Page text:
These sources show that there is much confusion as to the true cost of MMC’s and if savings are achievable. The Parliamentary Office of Science and Technology mention that accurate cost comparison is difficult as “project financial information is financially confidential” (2003, p.2) and that traditional masonry costs vary widely. The unclear cost information is quite significant in effecting the uptake of MMC’s as if cost comparisons are unclear or inaccurate than there is likely to be a reluctance to move away from familiar traditional methods by actors within the industry.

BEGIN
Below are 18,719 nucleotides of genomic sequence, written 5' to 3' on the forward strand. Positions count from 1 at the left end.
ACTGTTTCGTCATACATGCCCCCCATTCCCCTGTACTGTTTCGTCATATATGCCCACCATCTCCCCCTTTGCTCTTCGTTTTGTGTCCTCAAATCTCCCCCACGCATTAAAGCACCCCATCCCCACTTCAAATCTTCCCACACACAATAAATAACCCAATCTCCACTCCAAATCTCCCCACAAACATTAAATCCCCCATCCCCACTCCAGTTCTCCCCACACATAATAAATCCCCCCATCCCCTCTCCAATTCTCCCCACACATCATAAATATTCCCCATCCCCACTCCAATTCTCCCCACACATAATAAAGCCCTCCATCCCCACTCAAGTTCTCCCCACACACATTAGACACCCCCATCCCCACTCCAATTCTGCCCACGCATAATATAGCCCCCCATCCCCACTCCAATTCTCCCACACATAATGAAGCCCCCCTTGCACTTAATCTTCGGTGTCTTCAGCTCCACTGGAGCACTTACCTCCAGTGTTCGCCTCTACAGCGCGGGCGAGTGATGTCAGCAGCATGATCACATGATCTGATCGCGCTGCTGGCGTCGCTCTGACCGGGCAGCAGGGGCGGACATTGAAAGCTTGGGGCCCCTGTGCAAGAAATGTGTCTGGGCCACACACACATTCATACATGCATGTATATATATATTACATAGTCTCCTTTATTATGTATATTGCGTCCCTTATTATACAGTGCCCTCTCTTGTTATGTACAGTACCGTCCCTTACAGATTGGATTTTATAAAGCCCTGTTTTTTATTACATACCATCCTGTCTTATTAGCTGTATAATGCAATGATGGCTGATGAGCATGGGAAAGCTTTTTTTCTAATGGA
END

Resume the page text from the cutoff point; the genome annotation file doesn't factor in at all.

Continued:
Gates (2004, p.2) suggests that MMC’s have failed to deliver cost savings and that it is expensive because the industry is small. The fact that the industry is small is suspected to be a cause for the higher costs, “Many MMC suppliers currently design their products around tradition housing types. This is seen as a market entry strategy since it allows developers to demonstrate that a house produced using MMC components can be indistinguishable from a traditionally built home. Redesigning houses to better suit the specific characteristics of the MMC product would certainly allow for a cost reduction,” Venables (2004, p.33). This again points towards negative perception of MMC’s and results in production of products aiming to look like a traditional construction. This means that improved quality and cost reductions could be achievable without the need for the products to be disguised as traditional construction. It was the opinion of The National Audit Office 2005 however that the cost of building elements could be reduced by 15% as the MMC market matures. This is encouraging for the MMC market as a definite cost saving could result in an accelerated uptake of the methods (The Market Transformation Programme, 2008, p.3). Work produced by Goodier (2006, p.588) indicates that this may be the case with 67% of clients and designers, and 77% of contractors viewing the higher expense of MMC’s as the main barrier.